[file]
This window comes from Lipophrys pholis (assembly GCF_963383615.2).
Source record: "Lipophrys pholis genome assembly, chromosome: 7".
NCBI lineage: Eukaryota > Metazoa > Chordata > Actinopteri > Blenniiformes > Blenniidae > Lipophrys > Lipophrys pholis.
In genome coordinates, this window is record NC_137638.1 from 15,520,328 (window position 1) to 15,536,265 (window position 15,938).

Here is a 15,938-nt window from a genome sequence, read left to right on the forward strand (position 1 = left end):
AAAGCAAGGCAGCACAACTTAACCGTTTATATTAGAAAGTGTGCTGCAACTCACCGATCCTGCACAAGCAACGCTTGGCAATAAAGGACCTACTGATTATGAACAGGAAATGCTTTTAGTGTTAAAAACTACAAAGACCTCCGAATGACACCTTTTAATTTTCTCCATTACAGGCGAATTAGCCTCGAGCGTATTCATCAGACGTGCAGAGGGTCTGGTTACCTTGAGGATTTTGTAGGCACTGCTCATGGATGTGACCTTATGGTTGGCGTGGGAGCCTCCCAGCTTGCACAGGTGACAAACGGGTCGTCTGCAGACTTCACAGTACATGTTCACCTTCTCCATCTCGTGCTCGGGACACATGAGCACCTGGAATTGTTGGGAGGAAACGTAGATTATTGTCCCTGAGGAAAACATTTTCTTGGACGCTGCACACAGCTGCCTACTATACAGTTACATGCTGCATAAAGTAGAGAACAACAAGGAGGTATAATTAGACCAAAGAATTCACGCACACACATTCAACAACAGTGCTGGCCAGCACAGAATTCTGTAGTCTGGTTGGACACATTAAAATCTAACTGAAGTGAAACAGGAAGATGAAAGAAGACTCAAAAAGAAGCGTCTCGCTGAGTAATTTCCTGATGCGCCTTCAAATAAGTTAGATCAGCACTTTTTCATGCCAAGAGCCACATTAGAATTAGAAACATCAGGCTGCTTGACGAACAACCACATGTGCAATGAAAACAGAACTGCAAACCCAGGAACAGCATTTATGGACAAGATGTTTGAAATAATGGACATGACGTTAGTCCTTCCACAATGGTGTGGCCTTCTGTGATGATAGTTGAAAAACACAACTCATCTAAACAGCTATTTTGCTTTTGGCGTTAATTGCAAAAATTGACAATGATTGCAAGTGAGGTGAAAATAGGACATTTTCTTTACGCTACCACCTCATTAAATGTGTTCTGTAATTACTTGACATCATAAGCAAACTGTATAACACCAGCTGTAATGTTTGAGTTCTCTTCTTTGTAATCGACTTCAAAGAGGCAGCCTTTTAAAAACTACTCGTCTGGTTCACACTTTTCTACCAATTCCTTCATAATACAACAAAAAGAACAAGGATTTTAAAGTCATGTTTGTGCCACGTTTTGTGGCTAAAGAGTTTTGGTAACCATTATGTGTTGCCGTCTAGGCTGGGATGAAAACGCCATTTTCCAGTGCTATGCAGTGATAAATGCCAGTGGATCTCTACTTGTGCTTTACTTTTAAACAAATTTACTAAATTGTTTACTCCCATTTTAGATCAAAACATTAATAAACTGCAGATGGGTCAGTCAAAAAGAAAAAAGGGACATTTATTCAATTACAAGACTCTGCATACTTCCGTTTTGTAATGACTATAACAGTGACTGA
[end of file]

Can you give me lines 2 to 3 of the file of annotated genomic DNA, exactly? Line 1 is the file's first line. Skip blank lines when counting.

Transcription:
Source record: "Lipophrys pholis genome assembly, chromosome: 7".
NCBI lineage: Eukaryota > Metazoa > Chordata > Actinopteri > Blenniiformes > Blenniidae > Lipophrys > Lipophrys pholis.